Jack Kervorkian got his wish and was arrested for ending the life of Thomas Youk. Dr. Kevorkian says he is fighting for a patient's right to die - but he's forgotten a patient's right to live. It is ironic that, at the moment he was arrested, Kevorkian, now a criminal defendant, was given more options than he afforded his patients.
Before being questioned, Kevorkian was likely given warnings informing him of his rights. He would have been told he could remain silent, consult a lawyer, and could stop talking at any time.
Shouldn't someone like Kevorkian at least give his patients a list of other comfort options - everything from psychological and spiritual counseling to painkilling and anti-depression medications - before the patient decides to end his life?
Next, if Kevorkian decided to give a statement to an officer, the method for taking the statement will be reviewed in court at a suppression hearing. A judge will listen to evidence from both sides and determine if his statement is reliable or if his will was overborne. This is significant because a recent study found at least 60 cases in which a defendant sitting on death row had given a false confession. Often these people were weak and allowed an officer to talk them into confessing to things they did not do.
This is exactly the kind of person Kevorkian is "assisting." His patients are often depressed, desperate people willing to listen to anyone who will take their pain and suffering away. Shouldn't a judge or other neutral party at least review the process by which Kevorkian or someone like him came to receive consent to end life?
After being charged, Kevorkian will have a period of at least 70 days in which he can decide whether he wishes to plead guilty. If he decides to plead guilty, he will undergo a thorough examination by a judge to determine if his plea is voluntary or if he has been talked into pleading guilty by his lawyer, family members, prosecutors, or police. The judge must also determine if Kevorkian knows what he is pleading to and acknowledges the allegations are true. Finally, the judge must determine if Kevorkian has a mental illness or other psychological problem that makes him incompetent to make a plea. Only when the judge is satisfied that the decision is the defendant's alone will he accept the plea.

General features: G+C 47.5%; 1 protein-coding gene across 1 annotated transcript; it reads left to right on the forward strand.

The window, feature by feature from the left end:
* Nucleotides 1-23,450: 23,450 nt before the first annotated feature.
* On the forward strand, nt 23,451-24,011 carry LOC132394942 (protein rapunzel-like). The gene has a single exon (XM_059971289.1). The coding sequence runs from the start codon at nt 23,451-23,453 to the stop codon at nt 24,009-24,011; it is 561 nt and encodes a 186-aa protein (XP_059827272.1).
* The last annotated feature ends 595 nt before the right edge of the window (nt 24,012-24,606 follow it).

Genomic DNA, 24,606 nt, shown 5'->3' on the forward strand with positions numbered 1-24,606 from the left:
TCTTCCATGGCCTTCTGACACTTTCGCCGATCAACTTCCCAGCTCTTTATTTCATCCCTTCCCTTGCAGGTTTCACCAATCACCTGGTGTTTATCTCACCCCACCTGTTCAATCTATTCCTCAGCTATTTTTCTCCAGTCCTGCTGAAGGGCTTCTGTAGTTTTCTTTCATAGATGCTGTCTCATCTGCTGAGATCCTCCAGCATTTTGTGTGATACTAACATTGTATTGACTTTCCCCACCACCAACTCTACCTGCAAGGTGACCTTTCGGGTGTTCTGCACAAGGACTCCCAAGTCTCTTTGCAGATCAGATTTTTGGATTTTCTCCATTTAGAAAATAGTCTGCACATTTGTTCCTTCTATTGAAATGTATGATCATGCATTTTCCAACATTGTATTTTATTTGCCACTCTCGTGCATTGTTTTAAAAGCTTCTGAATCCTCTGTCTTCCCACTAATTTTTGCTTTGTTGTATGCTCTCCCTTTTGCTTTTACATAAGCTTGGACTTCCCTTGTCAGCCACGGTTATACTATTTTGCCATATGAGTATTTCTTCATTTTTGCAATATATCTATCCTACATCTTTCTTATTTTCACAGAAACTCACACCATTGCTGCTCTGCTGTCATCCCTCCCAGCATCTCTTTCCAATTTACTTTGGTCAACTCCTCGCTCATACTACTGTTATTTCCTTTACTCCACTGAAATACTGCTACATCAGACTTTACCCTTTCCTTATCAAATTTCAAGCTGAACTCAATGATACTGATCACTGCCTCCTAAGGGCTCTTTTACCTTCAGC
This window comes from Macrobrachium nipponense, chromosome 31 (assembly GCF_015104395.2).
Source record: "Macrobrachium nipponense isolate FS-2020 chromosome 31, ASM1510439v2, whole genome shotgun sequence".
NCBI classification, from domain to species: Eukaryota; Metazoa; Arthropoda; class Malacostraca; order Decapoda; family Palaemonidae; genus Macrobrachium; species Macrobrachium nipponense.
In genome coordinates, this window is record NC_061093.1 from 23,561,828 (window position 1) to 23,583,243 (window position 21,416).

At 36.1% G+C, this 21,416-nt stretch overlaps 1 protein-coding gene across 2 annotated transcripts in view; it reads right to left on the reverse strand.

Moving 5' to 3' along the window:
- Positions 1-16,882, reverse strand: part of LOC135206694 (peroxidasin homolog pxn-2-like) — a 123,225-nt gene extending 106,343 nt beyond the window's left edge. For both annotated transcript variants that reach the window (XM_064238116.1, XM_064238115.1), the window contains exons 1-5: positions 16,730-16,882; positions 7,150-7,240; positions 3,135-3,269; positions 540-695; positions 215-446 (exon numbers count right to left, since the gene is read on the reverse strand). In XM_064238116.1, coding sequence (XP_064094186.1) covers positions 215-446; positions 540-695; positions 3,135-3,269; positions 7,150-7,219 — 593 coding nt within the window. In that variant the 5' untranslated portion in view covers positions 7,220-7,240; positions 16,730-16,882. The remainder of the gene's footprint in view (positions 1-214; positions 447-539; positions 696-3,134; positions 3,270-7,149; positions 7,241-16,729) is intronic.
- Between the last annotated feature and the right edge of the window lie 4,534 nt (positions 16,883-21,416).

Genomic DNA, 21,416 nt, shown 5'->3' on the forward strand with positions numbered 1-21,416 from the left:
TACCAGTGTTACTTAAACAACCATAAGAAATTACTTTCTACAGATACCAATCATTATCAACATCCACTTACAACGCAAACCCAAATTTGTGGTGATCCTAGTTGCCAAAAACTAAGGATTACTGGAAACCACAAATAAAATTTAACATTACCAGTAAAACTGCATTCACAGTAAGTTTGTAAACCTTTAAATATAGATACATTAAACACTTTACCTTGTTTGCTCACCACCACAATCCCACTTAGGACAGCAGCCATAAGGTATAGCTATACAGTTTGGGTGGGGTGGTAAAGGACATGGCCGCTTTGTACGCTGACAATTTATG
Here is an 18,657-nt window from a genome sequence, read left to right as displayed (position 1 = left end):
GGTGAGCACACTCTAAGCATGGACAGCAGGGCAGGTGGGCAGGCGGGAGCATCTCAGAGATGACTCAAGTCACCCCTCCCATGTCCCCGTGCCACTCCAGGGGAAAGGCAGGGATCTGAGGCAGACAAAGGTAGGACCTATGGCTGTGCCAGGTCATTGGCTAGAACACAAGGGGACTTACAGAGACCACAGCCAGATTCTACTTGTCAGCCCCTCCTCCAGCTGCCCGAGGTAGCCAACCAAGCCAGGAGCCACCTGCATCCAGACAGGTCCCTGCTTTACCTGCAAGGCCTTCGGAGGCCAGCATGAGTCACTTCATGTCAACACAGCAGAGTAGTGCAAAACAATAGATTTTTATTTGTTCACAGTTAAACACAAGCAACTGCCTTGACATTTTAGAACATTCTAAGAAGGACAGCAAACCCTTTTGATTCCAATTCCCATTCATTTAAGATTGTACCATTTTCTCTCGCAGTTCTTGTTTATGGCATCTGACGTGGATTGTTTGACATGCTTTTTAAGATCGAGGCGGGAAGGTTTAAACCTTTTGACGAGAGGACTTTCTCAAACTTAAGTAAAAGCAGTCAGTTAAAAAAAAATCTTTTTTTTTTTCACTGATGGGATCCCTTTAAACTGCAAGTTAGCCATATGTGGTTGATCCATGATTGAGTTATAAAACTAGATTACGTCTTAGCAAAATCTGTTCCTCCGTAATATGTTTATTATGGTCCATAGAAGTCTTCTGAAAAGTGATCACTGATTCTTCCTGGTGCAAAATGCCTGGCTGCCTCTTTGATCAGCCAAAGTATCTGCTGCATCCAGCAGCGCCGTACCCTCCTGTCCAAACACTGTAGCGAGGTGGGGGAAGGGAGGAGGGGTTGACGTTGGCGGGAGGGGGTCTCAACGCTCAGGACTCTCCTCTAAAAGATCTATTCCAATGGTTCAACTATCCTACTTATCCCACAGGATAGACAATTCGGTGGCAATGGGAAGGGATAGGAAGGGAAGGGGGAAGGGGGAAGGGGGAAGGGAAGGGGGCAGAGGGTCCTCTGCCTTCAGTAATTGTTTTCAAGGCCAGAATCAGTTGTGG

Shouldn't any assisted suicide, let alone active euthanasia, merit at least a waiting period?
Even Kevorkian gave lip-service to such a waiting period, but it quickly evaporated as Kevorkian agreed to shrink the period from a month, to a week, to two days. What's the rush? And why not have such a decision reviewed by a neutral party to determine voluntariness?
We'd like to believe doctors have their patients' best interest at heart, but doctors like Kevorkian are hardly neutral parties. Driven by the fervor of a cause, they often forget their patients. Even Kevorkian admitted, "I'm doing this for me."
Death penalty false-confession cases show the importance of process in evaluating decisions about life and death. Likewise, when a doctor takes on the role of ending life actively or by assisting suicide, anything less than absolute certainty about the wishes of the patient is disastrous. Unfortunately, even the safeguards we afford criminal defendants sometimes don't prevent the abuse of this process. It may be impossible to design such a process, and this argues against the entire concept of doctor-assisted suicide. If, however, juries remain unwilling to convict doctors like Kevorkian, it may be time to at least regulate the use of "services" like his.
Again, one can't avoid the irony that in coming weeks Kevorkian will have more choices as a criminal defendant than he is willing to offer the patients whom he hastens off to death.
If he is interested in the plight of those who wish to speed death, he might pay attention to the process rights afforded him in his criminal case.
* Matthew J. Miller is a federal law enforcement officer in Sioux Falls, S.D.